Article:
When rules change governing abortion, either by a legislative act or court ruling, it often makes national headlines.
That didn’t happen when Fulton County Superior Court Judge Kimberly Esmond Adams issued her decision on Oct. 30.
Her ruling effectively changed how late women in Georgia could terminate their pregnancy — from 24 weeks to 20. And the response was crickets.
“All we can tell you is that no one seems to have known about this,” said Jennifer Dalven, director of the ACLU’s reproductive freedom project.
The group filed a lawsuit challenging Georgia’s law banning abortions after 20 weeks in 2012, the same year Gov. Nathan Deal signed it into law. At the time, the group won an injunction that kept the ban from being fully enforced while the case was in court.
The group didn’t learn the judge sided with Georgia’s attorney general and dismissed its case in 2015 until March — four months later.
“We never received a copy of the decision. In fact, it appears the only folks who knew about it were the AG’s office, and they don’t seem to have told anyone,” Dalven said. “They didn’t tell doctors. They didn’t tell hospitals. They didn’t tell clinics, and, most importantly, they didn’t tell women who may need this care.”
Dalven said a letter that the Georgia Department of Public Health sent to clinics in December, six weeks after the decision, even states that the lawsuit is ongoing and the injunction is still in place.
According to what the ACLU said, there was about a four-month period in which abortions after 20 weeks were prohibited and doctors didn’t know.
The attorney general’s office wouldn’t comment, but in court documents the state confirms it received the October decision in early November.
In that four months, the ACLU missed its chance to appeal the decision to a higher court. Dalven said they’re now trying to recuperate that right. The organization had 30 days after the decision to appeal.
“This law is blatantly unconstitutional. And it is today denying women care that their doctors say they need and is constitutionally protected. That’s why it’s important to get this case back on track,” Dalven said.
What makes the state ban unconstitutional, according to the ACLU, is that it contradicts Roe v. Wade. Using the right to privacy, the 1973 U.S. Supreme Court decision carved out a protection for abortions up to about 24 weeks.
Georgia’s bill, called the Pain Capable Unborn Child Protection Act, rests on the idea that fetuses feel pain before then, as early as 20 weeks.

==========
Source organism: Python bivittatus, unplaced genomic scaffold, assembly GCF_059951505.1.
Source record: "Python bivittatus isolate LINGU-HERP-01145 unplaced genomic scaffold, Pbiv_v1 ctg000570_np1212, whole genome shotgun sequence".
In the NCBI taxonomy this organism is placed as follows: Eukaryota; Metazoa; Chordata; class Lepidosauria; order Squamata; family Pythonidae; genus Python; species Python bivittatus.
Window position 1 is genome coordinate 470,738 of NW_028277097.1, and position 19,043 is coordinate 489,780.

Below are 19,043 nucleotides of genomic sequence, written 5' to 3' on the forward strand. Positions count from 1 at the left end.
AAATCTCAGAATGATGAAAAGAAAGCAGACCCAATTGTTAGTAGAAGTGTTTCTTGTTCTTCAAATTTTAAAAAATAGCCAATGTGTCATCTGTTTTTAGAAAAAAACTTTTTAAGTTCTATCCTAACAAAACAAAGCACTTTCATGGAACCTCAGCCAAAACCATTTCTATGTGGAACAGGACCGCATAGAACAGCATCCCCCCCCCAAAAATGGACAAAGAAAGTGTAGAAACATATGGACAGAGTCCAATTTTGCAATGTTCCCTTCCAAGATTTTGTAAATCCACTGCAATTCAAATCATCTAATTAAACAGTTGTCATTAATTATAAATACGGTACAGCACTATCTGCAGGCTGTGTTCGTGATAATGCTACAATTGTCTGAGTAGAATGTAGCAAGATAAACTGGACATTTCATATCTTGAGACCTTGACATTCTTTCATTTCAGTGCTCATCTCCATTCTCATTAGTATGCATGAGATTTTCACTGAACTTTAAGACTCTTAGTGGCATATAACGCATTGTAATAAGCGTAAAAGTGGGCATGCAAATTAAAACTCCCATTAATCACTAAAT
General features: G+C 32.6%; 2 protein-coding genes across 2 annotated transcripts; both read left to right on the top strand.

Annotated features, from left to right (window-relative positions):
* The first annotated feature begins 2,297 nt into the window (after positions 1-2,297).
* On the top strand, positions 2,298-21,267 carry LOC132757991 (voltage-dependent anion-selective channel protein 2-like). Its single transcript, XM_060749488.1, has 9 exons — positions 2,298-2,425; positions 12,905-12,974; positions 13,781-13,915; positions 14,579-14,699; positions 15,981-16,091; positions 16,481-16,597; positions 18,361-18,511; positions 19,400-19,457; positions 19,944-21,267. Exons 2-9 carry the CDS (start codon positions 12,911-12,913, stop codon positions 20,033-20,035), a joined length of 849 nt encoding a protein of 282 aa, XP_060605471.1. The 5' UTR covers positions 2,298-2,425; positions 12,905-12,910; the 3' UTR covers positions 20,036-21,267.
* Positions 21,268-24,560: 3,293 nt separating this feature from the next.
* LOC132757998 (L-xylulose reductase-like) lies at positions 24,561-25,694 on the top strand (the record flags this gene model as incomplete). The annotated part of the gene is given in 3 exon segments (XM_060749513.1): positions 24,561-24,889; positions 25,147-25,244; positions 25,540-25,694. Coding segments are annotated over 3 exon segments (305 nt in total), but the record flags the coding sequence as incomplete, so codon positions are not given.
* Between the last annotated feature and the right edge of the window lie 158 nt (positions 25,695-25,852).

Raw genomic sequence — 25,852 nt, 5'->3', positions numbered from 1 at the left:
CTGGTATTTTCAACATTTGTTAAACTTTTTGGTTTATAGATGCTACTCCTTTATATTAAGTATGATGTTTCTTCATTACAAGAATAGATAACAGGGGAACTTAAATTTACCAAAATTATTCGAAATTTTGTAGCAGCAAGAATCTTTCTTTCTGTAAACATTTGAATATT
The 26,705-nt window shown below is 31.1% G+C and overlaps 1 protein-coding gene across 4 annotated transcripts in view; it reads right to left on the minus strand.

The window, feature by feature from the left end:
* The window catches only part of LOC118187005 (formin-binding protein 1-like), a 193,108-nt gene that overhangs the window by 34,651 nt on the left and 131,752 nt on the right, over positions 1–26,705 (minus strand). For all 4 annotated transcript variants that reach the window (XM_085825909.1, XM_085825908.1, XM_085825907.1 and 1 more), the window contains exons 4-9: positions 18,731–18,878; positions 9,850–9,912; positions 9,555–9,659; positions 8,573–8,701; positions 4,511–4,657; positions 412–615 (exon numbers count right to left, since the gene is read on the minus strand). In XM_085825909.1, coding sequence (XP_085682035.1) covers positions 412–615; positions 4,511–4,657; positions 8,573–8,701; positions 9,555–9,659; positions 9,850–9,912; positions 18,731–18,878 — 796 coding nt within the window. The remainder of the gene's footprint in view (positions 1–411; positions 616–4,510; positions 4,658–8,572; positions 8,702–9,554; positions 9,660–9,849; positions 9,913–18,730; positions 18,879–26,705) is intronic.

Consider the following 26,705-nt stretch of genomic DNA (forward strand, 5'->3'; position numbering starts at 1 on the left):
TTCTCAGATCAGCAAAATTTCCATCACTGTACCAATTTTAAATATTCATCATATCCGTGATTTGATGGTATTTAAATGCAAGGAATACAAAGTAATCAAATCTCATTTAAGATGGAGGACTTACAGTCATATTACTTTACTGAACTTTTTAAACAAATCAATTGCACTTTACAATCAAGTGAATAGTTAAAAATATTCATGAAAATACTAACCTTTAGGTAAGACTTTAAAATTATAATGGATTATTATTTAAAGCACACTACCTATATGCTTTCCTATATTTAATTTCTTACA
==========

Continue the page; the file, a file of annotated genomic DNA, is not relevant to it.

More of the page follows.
Chapman University law professor John Eastman defended a similar 20-week ban in Arizona as constitutional. He said if the fetus feels pain, then that’s human life.
“And that triggers all sorts of protections under the Supreme Court, even pro-abortion decisions like Roe v. Wade, which very clearly say, ‘If we get to the point where we know this is a human being, of course our decision would have to come out differently,’” Eastman said.
More than a dozen states have passed 20-week abortion bans based on that logic; South Carolina lawmakers voted one through last week. Evidence for this fetal pain is disputed by the American Congress of Obstetricians and Gynecologists.
Before the case against Georgia’s ban was dismissed, the state was one of the last places in the South where women could get the procedure later in term.
In a study about the ban’s potential impact, professor Sarah Roberts at the University of California, San Francisco, looked at the patients using Georgia’s clinics.
“What was notable was that women receiving care after 20 weeks in Georgia were from throughout the entire South, the Midwest and Northeast,” she said.
Roberts found out-of-state patients accounted for half of the abortions performed between 20 and 24 weeks in pregnancy.
Options for those women may be even more limited now, Roberts said.
“If Georgia is no longer providing those services, then Florida is the only state south of Maryland and east of Colorado where women can receive that care,” Roberts said.
Whether women should receive this care in Georgia wasn’t the question that Judge Esmond Adams considered in Fulton County Superior Court last October.
She dismissed the case on grounds of sovereign immunity — a debated law that protects the state from litigation.
Sovereign immunity has protected the state in a recent Georgia Supreme Court case involving students living in the country without legal permission who qualified for the president’s Deferred Action for Childhood Arrivals program. They sued the Board of Regents claiming their protected status guaranteed them in-state tuition.
A phrase in Georgia’s constitution may prevent sovereign immunity from being applied in cases where a law’s constitutionality is being questioned, said visiting Emory law professor Fred Smith. That would include lawsuits like the ACLU’s.
“We don’t know that yet because this is something that is still being tested out in lower courts,” Smith said. “That’s something the Georgia Supreme Court hasn’t answered.”
At a hearing Wednesday, the ACLU will argue that the October decision should be set aside, since they say they didn’t receive proper notice. That would clear the way for a new ruling, which the group could then appeal.
The state, meanwhile, rebuffs the ACLU’s claim. Its court brief said the group can’t prove the court didn’t try to mail them the ruling.
WABE legal analyst Page Pate said the distinction matters.
“What’s important is really not whether the parties got the notice, but whether or not the court sent out the notice in some way,” Pate said.